Earthquake victim Rachel Conley's family has flown to Christchurch for the first time, for today's unveiling of the Canterbury Earthquake National Memorial. They are staying with the New Zealanders whose son, Matthew McEachen, died along with Rachel on 22 February 2011.
On the day of the earthquake, American backpacker Rachel Conley was marking her last day in New Zealand with a tattoo.
She had spent the previous 15 months travelling, stopping off in South East Asia and working in Wellington for a year. She and her travelling partner were due to fly back to the United States the next day, on 23 February 2011.
Rachel died in the earthquake, alongside New Zealand tattoo artist Matthew McEachen.
This week, their families met in person for the first time, six years on from the tragic event that tied them together.
Rachel's step-mother, Deb, and step-sister, Lauren, are staying with the McEachen family, and they attended the memorial service together.
"It is very overwhelming but the people we have interacted with here in Christchurch have been very warm and welcoming. And our hosts, Bruce and Jeanette, have been very helpful for us and have guided us through this whole week," Mrs Conley said.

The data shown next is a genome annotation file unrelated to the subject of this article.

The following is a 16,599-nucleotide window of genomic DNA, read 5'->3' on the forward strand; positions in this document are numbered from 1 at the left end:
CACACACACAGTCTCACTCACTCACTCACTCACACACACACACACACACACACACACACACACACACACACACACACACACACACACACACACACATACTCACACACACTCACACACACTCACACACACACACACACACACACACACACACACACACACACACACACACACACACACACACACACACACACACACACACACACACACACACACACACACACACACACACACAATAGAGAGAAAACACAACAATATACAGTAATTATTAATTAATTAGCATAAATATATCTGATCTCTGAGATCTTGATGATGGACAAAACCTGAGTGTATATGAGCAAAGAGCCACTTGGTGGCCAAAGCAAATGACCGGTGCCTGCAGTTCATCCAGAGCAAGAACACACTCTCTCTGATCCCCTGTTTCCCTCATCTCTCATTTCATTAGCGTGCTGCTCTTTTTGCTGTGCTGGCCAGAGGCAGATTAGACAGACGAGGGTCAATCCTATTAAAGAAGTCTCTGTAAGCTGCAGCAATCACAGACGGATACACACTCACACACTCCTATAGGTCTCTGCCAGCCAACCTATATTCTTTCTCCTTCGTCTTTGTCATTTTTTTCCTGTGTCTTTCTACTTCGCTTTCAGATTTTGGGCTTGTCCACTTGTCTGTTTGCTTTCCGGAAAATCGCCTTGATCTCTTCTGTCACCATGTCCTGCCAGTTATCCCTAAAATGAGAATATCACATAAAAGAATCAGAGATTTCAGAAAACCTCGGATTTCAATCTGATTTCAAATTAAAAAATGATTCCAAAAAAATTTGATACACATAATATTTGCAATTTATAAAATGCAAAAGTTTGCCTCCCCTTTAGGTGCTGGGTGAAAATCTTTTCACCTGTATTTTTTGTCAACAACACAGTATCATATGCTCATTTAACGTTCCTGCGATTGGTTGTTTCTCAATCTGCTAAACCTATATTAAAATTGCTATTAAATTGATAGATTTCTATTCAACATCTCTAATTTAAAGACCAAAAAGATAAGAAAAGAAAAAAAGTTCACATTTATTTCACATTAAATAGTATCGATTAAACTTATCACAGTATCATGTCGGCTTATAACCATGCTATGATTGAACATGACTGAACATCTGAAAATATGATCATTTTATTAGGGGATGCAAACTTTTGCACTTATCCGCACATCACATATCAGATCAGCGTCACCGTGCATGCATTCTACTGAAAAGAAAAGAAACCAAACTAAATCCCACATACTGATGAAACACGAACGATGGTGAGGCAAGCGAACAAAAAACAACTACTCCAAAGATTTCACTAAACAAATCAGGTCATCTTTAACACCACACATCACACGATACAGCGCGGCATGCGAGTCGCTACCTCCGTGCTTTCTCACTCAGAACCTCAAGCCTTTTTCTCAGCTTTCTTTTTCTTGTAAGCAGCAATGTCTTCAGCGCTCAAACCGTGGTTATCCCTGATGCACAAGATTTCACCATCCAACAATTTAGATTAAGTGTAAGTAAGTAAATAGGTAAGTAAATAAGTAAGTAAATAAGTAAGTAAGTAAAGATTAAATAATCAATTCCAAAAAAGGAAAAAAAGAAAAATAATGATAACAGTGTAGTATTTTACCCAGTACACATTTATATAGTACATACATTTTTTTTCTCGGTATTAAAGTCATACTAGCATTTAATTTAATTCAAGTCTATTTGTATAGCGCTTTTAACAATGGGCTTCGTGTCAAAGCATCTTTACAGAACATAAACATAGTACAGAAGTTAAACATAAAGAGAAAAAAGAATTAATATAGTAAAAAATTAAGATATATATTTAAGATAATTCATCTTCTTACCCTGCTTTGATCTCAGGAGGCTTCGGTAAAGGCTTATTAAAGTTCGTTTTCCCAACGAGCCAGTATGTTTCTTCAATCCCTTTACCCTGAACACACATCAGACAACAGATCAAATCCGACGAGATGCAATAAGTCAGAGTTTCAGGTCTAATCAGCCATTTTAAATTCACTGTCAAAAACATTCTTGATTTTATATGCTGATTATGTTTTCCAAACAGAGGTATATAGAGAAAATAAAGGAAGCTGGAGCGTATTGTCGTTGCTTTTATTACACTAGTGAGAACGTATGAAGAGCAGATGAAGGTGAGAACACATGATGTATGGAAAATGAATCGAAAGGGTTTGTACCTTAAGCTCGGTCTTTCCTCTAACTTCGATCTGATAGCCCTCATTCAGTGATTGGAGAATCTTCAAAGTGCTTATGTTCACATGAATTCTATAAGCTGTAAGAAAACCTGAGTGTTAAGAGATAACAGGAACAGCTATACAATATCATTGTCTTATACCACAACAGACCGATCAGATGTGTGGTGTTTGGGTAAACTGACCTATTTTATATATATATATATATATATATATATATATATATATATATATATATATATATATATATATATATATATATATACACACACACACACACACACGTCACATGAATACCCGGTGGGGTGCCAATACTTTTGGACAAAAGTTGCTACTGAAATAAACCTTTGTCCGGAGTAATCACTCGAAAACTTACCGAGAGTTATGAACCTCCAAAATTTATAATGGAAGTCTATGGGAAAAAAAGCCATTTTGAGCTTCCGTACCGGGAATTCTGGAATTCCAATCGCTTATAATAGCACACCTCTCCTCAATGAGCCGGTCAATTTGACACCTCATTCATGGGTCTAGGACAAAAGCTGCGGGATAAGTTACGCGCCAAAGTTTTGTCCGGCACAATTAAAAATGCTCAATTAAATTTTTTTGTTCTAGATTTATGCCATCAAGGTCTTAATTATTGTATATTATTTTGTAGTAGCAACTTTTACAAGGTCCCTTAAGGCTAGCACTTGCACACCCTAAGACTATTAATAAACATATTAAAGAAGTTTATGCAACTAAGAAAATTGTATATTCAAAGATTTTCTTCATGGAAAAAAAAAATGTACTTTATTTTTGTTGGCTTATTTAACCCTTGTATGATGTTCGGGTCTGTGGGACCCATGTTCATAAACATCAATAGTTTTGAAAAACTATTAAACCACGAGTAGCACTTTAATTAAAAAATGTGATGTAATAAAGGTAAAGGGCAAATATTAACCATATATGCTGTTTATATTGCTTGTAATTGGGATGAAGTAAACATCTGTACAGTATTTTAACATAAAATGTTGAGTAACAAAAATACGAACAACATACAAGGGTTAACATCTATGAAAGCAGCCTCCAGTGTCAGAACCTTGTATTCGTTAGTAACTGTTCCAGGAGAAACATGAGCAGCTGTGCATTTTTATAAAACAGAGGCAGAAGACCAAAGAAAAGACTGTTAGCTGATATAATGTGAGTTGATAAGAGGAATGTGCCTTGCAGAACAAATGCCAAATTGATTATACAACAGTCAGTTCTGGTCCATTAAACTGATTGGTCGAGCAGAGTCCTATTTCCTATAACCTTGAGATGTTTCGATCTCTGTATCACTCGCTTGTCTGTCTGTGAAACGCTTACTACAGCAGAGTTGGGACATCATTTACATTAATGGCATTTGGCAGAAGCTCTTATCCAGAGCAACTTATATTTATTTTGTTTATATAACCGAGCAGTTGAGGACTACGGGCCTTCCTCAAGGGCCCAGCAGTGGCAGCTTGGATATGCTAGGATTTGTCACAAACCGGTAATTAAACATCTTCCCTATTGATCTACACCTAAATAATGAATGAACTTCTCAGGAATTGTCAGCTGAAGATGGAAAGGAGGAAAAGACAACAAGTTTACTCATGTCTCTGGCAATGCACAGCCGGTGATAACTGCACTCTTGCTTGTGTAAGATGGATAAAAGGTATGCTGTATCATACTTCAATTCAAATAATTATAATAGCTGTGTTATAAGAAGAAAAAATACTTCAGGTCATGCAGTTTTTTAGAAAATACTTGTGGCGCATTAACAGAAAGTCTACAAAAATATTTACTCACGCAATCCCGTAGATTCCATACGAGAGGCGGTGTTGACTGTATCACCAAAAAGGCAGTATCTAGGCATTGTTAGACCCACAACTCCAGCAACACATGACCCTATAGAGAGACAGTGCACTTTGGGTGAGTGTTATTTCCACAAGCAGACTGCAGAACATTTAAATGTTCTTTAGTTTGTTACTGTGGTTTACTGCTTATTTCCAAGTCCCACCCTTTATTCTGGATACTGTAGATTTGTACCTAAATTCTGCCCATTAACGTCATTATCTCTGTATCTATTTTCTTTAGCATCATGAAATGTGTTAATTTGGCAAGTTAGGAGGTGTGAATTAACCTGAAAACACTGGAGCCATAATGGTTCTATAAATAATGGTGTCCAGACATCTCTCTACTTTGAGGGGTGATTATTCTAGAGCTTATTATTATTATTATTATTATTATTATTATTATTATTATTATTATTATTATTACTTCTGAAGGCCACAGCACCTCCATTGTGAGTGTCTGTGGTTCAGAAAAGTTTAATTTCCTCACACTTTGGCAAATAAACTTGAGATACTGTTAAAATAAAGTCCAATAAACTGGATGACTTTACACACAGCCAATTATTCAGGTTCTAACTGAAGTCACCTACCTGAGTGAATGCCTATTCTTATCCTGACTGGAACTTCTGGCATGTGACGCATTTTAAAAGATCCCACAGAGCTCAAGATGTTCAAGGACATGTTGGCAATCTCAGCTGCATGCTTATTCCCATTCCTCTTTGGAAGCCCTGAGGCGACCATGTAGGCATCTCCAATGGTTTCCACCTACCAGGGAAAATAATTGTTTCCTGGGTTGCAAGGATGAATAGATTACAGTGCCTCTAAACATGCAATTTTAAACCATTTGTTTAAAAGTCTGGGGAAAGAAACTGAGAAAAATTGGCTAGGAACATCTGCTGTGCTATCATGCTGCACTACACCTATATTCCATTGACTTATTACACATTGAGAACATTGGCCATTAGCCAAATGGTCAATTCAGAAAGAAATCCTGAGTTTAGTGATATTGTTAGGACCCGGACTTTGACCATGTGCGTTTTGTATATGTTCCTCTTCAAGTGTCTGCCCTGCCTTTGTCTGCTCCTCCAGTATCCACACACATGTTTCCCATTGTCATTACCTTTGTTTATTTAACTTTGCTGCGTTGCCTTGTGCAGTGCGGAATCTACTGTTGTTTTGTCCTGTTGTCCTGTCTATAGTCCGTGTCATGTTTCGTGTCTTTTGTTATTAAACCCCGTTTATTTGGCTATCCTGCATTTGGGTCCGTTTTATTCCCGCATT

Lauren Conley said visiting Christchurch had allowed her and her mother some closure.
"It is hard to imagine, especially being the whole half the earth away, but it's wonderful and this is exactly what we were hoping for, coming here, to find some peace, to find some comfort after six long years."
Not a day went by for Matthew's mother, Jeanette, where she didn't think about him, she said.
"You learn to live with it, but it doesn't get any easier at all... it's a journey that we just need to take," she said.
Bruce McEachen worked on the memorial and said it was great having it on the banks of the Avon, which had a special place in the hearts of so many people.
"Anyone coming from out of town, coming to Christchurch, this will now become part of the feature. You come to Christchurch, see what used to be a cathedral and now you can come and have a look at a memorial wall, and this will stand the test of time. It'll be here as a feature for a long period."
Each of the names of the 185 people who died in the earthquake are carved into the marble wall.
The tactile nature of the memorial had already had the effect Mr Conley was hoping for.
"That's the key. That's when you know you've got it right. Family members coming along, stopping, spending a minute looking at the name and actually touching it. It's that touching that creates the bond between the individual and the wall."